Lesson 1 - Irish Civil War

Understanding 1917 & Beyond

Lesson 1 - Irish Civil War

The Irish Civil War followed the War of Independence and the signing of the Anglo-Irish Treaty and lasted from June 1922 to May 1923. It was the signing of the Anglo-Irish Treaty that triggered the war – the Provisional Government supported the Treaty whilst the anti-treaty faction believed the Treaty was a betrayal of the Irish Republic.

Resources with links to Statutory Requirements



  • Review the resources and links to understand why Ireland’s Provisional Government supported the Treaty whilst the anti-treaty faction believed the Treaty was a betrayal of the Irish Republic.
  • Using the information from the links as an example, prepare and complete a creative response to demonstrate knowledge and understanding of the topic.

Opportunities for Cross Curricular learning

Using ICT

The resources examine the topic utilizing a number of different media, which serve to engage pupils with the material, challenging them to think more creatively and encourage discussion.

The resources could inspire tasks that would support presenting, researching, desktop publishing, working with moving images, working with images and working with sound.


The resources provide pupils with the opportunity to develop their talking and listening, reading and writing skills through independent learning and shared experience.

Opportunities for Thinking Skills and Personal Capabilities

Using the content, pupils have the opportunity to investigate meaning, explore ideas and analyse the information they are provided with. Within their individual learning, through group work and by questioning ideas, there is ample scope within the materials to include a focus on TS & PC. For this section, the following strands from the TS & PC framework are the most obvious to consider:

Managing Information

Pupils have the opportunity to:

  • plan and set goals and break a task into sub-tasks;
  • use their own and others’ ideas to locate sources of information;
  • use a range of methods for collating, recording and representing information; and
  • communicate with a sense of audience and purpose.

Thinking, Problem-Solving and Decision-Making

Pupils have the opportunity to:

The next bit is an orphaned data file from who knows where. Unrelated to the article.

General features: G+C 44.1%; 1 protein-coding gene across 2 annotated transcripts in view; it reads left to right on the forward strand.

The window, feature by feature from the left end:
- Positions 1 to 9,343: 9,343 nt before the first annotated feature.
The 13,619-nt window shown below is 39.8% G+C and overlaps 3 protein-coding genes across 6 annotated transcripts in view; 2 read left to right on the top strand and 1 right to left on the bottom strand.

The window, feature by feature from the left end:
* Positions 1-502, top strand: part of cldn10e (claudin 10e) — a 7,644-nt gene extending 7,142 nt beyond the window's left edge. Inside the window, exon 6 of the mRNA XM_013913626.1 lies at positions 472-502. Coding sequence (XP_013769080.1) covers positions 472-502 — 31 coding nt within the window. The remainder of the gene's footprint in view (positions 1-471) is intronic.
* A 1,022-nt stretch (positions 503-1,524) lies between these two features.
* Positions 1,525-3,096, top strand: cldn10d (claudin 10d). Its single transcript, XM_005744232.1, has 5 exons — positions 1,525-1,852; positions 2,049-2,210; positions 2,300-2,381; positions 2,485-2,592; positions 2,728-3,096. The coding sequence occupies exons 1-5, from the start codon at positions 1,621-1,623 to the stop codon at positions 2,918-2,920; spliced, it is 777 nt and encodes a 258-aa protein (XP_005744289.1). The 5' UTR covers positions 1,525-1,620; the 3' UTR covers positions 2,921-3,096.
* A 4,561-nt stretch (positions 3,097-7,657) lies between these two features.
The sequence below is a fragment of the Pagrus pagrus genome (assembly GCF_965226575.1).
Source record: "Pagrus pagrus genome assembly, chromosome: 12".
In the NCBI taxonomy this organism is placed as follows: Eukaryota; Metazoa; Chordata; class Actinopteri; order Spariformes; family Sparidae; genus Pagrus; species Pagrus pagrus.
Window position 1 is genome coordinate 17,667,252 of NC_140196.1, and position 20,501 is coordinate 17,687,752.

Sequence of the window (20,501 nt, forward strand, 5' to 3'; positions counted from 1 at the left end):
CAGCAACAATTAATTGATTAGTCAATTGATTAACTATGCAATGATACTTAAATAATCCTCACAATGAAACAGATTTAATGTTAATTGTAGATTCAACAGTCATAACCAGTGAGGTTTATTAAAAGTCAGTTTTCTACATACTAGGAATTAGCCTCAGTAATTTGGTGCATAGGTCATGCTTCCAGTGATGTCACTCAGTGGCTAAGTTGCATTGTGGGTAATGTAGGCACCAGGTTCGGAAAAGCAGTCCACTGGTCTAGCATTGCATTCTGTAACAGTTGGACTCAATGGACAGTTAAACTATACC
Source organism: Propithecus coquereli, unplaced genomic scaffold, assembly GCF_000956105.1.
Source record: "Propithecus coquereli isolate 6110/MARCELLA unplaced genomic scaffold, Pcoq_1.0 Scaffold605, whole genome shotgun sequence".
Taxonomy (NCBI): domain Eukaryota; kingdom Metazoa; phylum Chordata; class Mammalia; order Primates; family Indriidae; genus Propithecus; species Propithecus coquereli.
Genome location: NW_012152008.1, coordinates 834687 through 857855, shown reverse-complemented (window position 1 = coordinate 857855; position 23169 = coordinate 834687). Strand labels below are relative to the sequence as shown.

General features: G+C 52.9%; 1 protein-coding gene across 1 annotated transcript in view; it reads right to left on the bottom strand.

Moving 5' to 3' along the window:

• make links between cause and effect;
  • justify methods, opinions and conclusions;
  • use different types of questions; and
  • make connections between learning in different contexts.

Being Creative

Pupils have the opportunity to:

  • seek out questions to explore and problems to solve;
  • learn from and value other people’s ideas;
  • challenge the routine method; and
  • take risks for learning.

Working with Others

Pupils have the opportunity to:

  • listen actively and share opinions;
  • take personal responsibility for work with others and evaluate their own contribution to the group; be fair; and
  • suggest ways of improving their approach to working collaboratively.


Pupils have the opportunity to:

  • organise and plan how to go about a task;
  • learn ways to manage their own time; and
  • compare their own approach with others’ and in different contexts.

Opportunities to develop

Possible Task

Using audio editing software, record a mock debate in which half the group argues in favour of the Treaty, whilst the other half argues against the signing of the Treaty.

Working in groups, you must script a debate on the pros and cons of signing the Treaty and record it using audio editing software. Within your scripts, talk about the events that led to the Treaty and the possible consequences of signing or not signing it. Use the audio editing software to add effects to make the recording sound more authentic e.g. add echo, crowd noises, etc...

Areas of Learning: The Arts (Drama), Language and Literacy (English/Irish with Media Education), Environment and Society (History)

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